Successful writing means keeping your butt in the chair (BIC), your hands on the keyboard (HOK) typing away madly (TAM). For some projects one of the computer applications designed for writers can help you persevere to the end of a book, screenplay, or article. For other projects these software products might be a hindrance.
Software for writing provides a place to compose your draft, to brainstorm and outline the project, and to organize character descriptions, setting notes, and more. Available for the Mac are Scrivener (every tool you could want, and maybe more than you want), StoryMill (superb timeline integration), Manuscript (highly focused on the writing), and Storyist (perhaps the most balanced).
When an App Gets in the Way
Some published authors argue that a word processor like Microsoft Word or Apple’s Pages is all that is necessary. There is also much to be said for a sheaf of good paper and a favorite pen or pencil. The way to determine if your favorite writing software gets in the way is to focus on the “typing away madly” part of BIC HOK TAM.
Watch your fingers. If the app is helping you produce page after page, fine. Your fingers will fly over the letter keys. However, if you find your fingers frequently reaching for the mouse or the track pad to make some changes to character or setting notes, to rethink your outline, or to polish your time line, it may be that your software is a distraction. When the fun of using all the tools in your application crowds out the enjoyment of losing yourself in the creative process, it may be time to break out the word processor or the quill and ink.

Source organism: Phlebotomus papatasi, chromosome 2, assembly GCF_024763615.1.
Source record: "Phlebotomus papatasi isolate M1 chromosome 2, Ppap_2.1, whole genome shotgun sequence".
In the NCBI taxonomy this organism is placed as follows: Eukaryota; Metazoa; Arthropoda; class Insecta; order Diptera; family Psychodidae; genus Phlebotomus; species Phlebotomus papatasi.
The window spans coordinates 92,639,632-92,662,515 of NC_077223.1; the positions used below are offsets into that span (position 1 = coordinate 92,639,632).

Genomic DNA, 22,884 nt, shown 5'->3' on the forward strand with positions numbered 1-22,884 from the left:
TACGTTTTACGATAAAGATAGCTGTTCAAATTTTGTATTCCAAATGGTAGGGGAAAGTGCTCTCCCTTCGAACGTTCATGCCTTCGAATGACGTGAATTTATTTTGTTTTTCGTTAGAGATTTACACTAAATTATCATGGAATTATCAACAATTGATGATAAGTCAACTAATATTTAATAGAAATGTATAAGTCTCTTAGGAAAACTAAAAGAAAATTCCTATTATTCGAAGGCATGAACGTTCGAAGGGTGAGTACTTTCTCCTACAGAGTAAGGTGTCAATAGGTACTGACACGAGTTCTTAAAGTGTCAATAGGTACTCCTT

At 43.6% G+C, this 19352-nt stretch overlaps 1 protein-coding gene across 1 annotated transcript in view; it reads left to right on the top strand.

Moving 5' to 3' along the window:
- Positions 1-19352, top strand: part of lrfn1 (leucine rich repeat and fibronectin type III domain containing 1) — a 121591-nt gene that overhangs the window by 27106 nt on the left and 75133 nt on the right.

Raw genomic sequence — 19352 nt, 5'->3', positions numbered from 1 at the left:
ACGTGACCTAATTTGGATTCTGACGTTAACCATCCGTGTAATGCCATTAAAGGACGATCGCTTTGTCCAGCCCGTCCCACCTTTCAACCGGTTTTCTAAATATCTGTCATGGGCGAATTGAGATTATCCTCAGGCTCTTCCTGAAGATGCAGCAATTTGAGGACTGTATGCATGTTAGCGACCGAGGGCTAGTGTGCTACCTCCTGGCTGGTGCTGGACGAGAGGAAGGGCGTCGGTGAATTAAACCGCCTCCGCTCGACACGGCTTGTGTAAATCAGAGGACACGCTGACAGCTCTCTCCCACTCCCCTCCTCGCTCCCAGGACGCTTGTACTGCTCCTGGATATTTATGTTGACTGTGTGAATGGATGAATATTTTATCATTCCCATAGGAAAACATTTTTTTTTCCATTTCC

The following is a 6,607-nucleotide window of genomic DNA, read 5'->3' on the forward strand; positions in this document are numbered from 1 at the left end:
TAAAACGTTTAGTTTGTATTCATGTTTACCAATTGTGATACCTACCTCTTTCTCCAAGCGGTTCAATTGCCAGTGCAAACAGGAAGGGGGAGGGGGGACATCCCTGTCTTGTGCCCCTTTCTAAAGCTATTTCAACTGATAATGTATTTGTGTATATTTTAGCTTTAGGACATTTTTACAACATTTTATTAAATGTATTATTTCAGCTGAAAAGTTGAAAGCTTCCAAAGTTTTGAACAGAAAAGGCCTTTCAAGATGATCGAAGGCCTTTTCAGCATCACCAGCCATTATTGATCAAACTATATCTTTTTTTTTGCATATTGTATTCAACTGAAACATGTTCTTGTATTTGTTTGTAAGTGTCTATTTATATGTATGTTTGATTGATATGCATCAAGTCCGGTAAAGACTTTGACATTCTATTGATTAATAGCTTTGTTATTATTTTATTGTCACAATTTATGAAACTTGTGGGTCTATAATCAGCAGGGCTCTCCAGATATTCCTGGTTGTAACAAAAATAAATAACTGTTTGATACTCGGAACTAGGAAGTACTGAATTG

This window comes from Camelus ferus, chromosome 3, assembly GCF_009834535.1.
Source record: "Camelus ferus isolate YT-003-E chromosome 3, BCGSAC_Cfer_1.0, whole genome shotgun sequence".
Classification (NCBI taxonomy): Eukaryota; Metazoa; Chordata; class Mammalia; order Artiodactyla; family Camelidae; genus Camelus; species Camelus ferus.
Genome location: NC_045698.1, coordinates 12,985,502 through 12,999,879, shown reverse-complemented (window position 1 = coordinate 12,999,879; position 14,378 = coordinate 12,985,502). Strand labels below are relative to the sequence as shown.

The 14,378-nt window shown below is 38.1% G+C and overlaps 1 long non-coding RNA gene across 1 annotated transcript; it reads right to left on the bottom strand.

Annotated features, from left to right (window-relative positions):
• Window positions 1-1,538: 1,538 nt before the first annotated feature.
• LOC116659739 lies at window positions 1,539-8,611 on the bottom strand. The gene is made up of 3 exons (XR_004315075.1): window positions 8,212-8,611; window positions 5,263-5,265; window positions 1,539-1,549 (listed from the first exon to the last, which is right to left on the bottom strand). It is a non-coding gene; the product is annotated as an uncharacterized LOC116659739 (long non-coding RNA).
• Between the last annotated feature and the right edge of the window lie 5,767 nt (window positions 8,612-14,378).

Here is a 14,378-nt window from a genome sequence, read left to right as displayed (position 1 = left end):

If you want to use Word or a pencil and paper, there may still be a need to track characters, scenes, and notes. The Mac has an app for that.
Subplot ($20) by Craig Romans keeps character and setting notes, tracks scenes and their details, and helps you set writing goals. The app has helpful reports displaying character dossiers, progress toward goals, and which scenes include a certain character or setting. It can sit on your desktop in its own window waiting to provide needed information without making you close or leave the window in which you are typing away madly. It has an average user rating of four out of five stars at the Mac App Store.
Some of the reviewers gave Subplot fewer than five stars because the app does not do as much as Scrivener and the other full-functioned writing apps. But, that is the point. You might give it five stars because it does less.
How often do you need more than pen and paper but less than full-blown writing software?